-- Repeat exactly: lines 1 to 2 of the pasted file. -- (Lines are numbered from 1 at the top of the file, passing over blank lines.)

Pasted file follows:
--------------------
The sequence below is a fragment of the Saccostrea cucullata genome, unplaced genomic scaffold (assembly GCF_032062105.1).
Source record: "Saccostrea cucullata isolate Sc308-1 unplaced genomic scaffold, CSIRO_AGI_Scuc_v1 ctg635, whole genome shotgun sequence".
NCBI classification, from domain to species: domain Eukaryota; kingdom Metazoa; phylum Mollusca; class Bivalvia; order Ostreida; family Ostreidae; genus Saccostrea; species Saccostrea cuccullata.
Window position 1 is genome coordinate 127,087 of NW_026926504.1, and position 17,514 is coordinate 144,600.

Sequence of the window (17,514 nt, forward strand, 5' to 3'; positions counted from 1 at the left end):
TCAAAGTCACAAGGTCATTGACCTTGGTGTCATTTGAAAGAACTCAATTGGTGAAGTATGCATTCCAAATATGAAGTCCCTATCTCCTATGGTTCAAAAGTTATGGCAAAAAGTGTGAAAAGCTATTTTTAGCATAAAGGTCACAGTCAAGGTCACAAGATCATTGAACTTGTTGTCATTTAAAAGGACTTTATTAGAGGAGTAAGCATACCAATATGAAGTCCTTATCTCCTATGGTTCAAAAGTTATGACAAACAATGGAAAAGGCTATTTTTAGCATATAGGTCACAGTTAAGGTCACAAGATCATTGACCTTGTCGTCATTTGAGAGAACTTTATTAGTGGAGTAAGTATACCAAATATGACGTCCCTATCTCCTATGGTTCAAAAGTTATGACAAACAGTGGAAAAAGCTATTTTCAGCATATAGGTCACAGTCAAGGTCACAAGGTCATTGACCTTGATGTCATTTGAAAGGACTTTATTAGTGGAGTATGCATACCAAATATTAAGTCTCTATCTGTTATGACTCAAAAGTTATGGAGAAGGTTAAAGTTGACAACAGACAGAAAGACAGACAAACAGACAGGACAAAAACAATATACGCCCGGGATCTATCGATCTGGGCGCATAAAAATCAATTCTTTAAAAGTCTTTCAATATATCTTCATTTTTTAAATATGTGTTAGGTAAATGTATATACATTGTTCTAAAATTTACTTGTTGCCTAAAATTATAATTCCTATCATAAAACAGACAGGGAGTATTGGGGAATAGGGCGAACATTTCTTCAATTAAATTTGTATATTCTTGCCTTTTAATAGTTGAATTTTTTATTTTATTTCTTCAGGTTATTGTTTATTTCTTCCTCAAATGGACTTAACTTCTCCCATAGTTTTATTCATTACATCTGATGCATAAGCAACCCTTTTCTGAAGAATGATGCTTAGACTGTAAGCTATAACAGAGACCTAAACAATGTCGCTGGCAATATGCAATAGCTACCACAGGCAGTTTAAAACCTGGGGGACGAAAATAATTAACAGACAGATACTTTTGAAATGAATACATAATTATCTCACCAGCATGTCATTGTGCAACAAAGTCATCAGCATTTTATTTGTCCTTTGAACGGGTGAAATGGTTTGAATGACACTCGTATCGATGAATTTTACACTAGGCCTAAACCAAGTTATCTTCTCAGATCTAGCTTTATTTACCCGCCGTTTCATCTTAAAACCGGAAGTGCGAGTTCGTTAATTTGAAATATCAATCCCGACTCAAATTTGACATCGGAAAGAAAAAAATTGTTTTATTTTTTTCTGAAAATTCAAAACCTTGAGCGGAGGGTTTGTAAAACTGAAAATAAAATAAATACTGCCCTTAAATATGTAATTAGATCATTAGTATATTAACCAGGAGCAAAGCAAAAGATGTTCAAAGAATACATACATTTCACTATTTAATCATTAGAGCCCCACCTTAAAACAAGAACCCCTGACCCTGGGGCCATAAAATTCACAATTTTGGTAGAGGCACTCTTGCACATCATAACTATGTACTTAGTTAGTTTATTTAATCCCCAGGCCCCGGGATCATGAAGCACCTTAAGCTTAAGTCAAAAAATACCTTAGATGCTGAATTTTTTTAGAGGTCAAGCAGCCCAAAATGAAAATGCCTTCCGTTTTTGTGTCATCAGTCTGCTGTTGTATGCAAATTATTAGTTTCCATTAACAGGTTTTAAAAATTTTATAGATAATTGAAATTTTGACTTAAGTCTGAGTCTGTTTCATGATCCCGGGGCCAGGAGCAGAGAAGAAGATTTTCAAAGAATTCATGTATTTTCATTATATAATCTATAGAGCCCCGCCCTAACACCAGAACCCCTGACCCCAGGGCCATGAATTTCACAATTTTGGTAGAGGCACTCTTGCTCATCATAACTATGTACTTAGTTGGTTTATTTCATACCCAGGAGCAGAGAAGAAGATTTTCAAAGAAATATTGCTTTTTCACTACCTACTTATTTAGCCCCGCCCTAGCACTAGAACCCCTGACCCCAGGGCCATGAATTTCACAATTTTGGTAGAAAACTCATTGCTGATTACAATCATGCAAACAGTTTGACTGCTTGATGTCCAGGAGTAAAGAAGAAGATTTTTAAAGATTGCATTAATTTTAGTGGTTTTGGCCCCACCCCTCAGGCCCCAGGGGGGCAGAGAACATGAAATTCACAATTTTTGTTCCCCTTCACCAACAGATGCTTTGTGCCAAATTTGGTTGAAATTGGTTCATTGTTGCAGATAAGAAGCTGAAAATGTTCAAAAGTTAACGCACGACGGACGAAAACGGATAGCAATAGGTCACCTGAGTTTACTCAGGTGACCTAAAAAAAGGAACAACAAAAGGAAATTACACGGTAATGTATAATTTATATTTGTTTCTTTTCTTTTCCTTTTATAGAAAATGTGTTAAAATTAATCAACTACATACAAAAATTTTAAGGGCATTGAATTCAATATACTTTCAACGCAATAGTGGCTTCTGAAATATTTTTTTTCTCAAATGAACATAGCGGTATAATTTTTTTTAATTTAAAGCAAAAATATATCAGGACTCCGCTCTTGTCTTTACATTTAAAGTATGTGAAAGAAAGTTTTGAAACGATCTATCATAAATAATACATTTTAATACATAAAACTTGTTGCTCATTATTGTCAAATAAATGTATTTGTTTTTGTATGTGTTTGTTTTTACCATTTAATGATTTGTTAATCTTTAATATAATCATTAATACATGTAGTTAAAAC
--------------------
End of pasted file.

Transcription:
The sequence below is a fragment of the Saccostrea cucullata genome, unplaced genomic scaffold (assembly GCF_032062105.1).
Source record: "Saccostrea cucullata isolate Sc308-1 unplaced genomic scaffold, CSIRO_AGI_Scuc_v1 ctg635, whole genome shotgun sequence".